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Performance & Hotrod Business May '14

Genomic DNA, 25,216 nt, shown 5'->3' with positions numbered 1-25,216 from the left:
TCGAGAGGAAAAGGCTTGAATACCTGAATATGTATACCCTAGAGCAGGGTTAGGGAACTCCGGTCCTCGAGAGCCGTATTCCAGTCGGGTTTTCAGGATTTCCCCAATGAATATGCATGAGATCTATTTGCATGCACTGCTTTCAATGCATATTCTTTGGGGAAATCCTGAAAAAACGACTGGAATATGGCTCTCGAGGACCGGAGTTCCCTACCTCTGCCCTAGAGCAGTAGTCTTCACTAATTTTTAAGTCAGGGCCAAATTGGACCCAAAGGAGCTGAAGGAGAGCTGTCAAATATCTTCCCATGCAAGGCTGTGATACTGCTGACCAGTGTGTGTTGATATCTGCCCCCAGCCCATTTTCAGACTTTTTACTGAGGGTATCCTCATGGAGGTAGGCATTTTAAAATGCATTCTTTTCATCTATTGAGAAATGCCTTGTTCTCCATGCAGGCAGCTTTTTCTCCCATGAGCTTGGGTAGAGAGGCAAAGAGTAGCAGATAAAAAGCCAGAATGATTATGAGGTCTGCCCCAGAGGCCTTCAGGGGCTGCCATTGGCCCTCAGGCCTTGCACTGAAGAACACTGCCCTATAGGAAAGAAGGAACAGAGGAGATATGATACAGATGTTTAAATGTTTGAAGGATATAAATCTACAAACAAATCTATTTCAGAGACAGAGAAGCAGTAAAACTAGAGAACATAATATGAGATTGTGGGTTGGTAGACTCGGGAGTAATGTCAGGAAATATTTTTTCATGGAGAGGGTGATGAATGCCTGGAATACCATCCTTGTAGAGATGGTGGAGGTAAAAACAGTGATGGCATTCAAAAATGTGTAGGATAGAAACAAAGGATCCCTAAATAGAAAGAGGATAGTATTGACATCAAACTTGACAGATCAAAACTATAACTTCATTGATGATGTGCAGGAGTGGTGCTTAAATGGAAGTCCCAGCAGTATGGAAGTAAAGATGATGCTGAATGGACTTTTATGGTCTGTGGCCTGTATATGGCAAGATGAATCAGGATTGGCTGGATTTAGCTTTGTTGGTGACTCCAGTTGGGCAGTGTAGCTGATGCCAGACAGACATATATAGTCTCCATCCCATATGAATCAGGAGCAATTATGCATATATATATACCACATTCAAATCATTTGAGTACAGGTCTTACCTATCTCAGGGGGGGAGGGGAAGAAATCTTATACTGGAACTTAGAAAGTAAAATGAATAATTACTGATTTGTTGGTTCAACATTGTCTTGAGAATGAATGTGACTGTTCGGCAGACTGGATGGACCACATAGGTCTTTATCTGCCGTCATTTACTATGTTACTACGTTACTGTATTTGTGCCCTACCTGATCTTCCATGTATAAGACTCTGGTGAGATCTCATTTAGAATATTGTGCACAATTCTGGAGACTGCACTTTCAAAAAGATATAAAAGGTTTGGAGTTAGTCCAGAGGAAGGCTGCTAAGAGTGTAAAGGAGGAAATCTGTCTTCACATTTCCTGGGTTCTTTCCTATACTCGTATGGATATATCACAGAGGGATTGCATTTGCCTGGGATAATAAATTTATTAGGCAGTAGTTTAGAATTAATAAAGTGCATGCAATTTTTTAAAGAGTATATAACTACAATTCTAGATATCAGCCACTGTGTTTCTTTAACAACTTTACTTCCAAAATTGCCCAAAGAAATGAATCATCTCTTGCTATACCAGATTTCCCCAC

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May 2014 n Performance & Hotrod Business n 53 an angle that aims outward toward the main web side areas. Not all OE blocks will accommodate a modification to four-bolt or four-bolt splayed arrangements. If you currently have a two-bolt-main cap block, you may need to purchase a block that was originally made to accept four-bolt caps. Main bearing clearance will depend partly on block material. Aluminum blocks tend to expand more than iron blocks, allowing a slightly tighter static main bearing clearance on an aluminum block. The rule of thumb is to run 0.001 inches per inch of crankshaft journal diam- eter. For a boosted engine, some builders prefer to add about 0.0005 inches in order to generate a greater oil wedge to support the crank during operation. Again, in general terms for most V-8 engines, main bearing clearance will run in the 0.0025-inch range, but naturally this will vary depending on the specific engine. If bearing clearance is too loose, the engine's oiling system may not be able to keep up with demand. Crankshafts The greater the horsepower, the greater the stresses experienced by the crankshaft. For any high-performance build that's expected to spit out in excess of say, 450 hp, moving to a quality forged crankshaft is an intelligent move. Forged steel cranks are stronger than cast cranks and will better withstand the stresses imposed by greater cylinder pres- sures. Depending on the power (and boost) level and depending on how the engine will be used/abused, a cast crank may or may not survive. If you're build- ing the engine from scratch and plan to use a healthy amount of boost, don't even consider a cast crank. Note: If you plan to run a belt-driven supercharger, the crank snout will experi- ence greater stress, which is yet another reason to use a forged crank. Also, bear in mind that an OE design may feature a keyed crank snout or (in the case of the GM LS engine, for example) the snout may feature no key, using a press-fit damper. If you plan to run a belt-driven supercharger, make sure that the crank snout will accom- modate this. Forced Induction Depending on the design of the block, four-bolt main caps may feature vertical bolt design at all four cap bolt locations, or may feature the outboard bolt loca- tions at an angle (called "splayed" cap design). The angled bolts provide added rigidity to better withstand increased stress. If you're building an engine that will experience high boost and increased stress, a quality forged steel crank is the only way to go. Performance aftermarket rod bolts feature machined dimples at each end of the bolt. This accommodates the use of a rod bolt stretch gauge when the builder prefers to tighten by monitoring stretch instead of only a torque value. Tightening by monitoring bolt stretch is more ac- curate, eliminating friction variables. Stretch tightening allows you to ac- curately measure the bolt's stretch to achieve proper clamping force. Rod bolt makers and rod makers will provide both torque and stretch specifications. Always use only high-quality after- market performance rod bolts. Al- ways adhere to the rod bolt maker's recommendations for lubrication, as this can affect tightening torque lev- els. Be aware that a different torque specification will be needed when using oil versus a moly lube. When applying lube to the rod bolts, coat the underside of the bolt head in ad- dition to the threads. (Left) Steel billet main caps, while not necessary for every build, will certainly provide added insurance in a high-boost build. Performance aftermarket steel caps are normally made with a slight undersize, requir- ing align-honing to achieve the de- sired main bore alignment and bear- ing housing diameter. PHBMAY.indd 53 4/2/14 11:49 AM

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